Thankfully, more recent research suggests that the amount of sleep you get at night may be less important than the regularity of the time that you wake up each morning. Seems an occasional late night bender isn’t so bad as long as you don’t sleep-in the next morning. After a day or two of restricted sleep, you’ll get tired and get to bed at a more respectable hour. The key is that you wake at the same time every day — including weekends!


New Year, New Opportunities

Monday, January 9th, 2017


There’s nothing magical about January.  The days are short. And, depending upon where you reside, the weather is often quite cold and nasty. In fact, if it weren’t the designated start of each new year, most people probably wouldn’t pay the month much mind.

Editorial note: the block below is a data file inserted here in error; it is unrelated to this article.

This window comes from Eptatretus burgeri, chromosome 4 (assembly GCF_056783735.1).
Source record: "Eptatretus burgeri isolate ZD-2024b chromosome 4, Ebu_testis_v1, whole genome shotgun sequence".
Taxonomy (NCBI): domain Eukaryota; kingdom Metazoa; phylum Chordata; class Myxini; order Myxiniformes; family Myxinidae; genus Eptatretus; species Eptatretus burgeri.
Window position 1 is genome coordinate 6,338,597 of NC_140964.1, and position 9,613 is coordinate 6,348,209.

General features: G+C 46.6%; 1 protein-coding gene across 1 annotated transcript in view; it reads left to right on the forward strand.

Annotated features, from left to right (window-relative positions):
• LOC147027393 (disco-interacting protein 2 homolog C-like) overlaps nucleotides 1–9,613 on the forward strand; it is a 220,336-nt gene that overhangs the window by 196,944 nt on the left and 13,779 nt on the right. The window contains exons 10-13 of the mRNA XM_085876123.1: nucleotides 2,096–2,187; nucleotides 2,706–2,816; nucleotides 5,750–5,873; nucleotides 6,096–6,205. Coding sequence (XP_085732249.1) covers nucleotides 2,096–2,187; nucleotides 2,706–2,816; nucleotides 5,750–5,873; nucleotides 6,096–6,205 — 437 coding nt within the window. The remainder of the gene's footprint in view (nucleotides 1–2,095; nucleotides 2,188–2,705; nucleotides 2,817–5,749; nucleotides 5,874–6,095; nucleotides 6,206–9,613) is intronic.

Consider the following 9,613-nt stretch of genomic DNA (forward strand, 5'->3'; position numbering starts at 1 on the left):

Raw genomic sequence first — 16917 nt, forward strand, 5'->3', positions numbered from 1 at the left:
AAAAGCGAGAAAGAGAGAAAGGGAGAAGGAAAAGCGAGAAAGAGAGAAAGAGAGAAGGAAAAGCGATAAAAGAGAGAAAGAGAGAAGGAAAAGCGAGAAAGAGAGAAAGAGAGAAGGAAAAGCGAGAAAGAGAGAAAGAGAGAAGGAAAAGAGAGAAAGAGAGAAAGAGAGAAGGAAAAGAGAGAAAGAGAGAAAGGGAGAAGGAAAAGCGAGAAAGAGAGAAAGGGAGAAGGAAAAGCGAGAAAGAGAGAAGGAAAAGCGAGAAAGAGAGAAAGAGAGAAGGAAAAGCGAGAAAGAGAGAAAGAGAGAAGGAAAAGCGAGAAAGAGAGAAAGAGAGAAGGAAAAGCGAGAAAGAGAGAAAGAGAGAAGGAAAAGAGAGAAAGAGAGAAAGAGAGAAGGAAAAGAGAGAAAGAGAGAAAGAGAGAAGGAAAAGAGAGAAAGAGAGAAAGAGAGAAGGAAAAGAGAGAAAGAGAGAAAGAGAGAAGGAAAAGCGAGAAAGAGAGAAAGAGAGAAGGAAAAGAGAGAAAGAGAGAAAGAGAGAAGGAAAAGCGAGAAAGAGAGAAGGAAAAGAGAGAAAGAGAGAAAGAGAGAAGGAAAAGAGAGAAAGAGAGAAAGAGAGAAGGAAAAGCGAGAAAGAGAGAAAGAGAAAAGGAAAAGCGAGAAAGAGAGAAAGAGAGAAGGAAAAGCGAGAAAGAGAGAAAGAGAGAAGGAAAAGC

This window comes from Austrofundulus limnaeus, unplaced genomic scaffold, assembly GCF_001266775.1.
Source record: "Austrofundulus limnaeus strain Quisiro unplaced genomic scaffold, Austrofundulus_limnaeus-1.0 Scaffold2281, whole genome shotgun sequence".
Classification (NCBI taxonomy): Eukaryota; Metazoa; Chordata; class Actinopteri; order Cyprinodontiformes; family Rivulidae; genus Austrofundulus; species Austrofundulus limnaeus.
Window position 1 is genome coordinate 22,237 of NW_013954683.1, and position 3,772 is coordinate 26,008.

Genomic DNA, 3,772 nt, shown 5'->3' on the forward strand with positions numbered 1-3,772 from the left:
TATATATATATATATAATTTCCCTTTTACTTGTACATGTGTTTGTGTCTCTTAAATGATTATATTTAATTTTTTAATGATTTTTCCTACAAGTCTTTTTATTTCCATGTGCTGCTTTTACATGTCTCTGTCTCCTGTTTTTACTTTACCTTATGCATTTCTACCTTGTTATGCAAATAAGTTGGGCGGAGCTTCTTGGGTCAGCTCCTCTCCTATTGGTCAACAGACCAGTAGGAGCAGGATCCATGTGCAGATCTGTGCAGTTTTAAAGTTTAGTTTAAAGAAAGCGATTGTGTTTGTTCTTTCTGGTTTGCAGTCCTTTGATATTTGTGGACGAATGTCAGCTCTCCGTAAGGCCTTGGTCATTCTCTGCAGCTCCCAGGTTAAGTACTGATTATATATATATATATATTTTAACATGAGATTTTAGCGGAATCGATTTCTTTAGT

screen-shot-2017-01-09-at-6-09-01-pmThing is, the new year is a big deal to many people. Not because of when it is, but because of what it represents: a clean slate …a chance to start over.


Perhaps this is the year that your body fat percentage will dip into the single digits. … or maybe 2017 will bring new personal bests on the bench, in the rack, or on the playing field. Regardless of what your goals may be, or where you are starting out, a new year = new opportunities.


Let’s take advantage of the momentum of the season to outline clear objectives and develop solid plans to achieve them.



Bigger Muscles for a Bigger (and Better) Brain

Wednesday, November 2nd, 2016



“Great ideas originate in the muscles” – Thomas Edison


Thought he may not have meant literally, it turns out this might actually be true.


Increased muscle strength leads to better brain function according to recent findings from the Study of Mental and Resistance Training (S.M.A.R.T.) trial.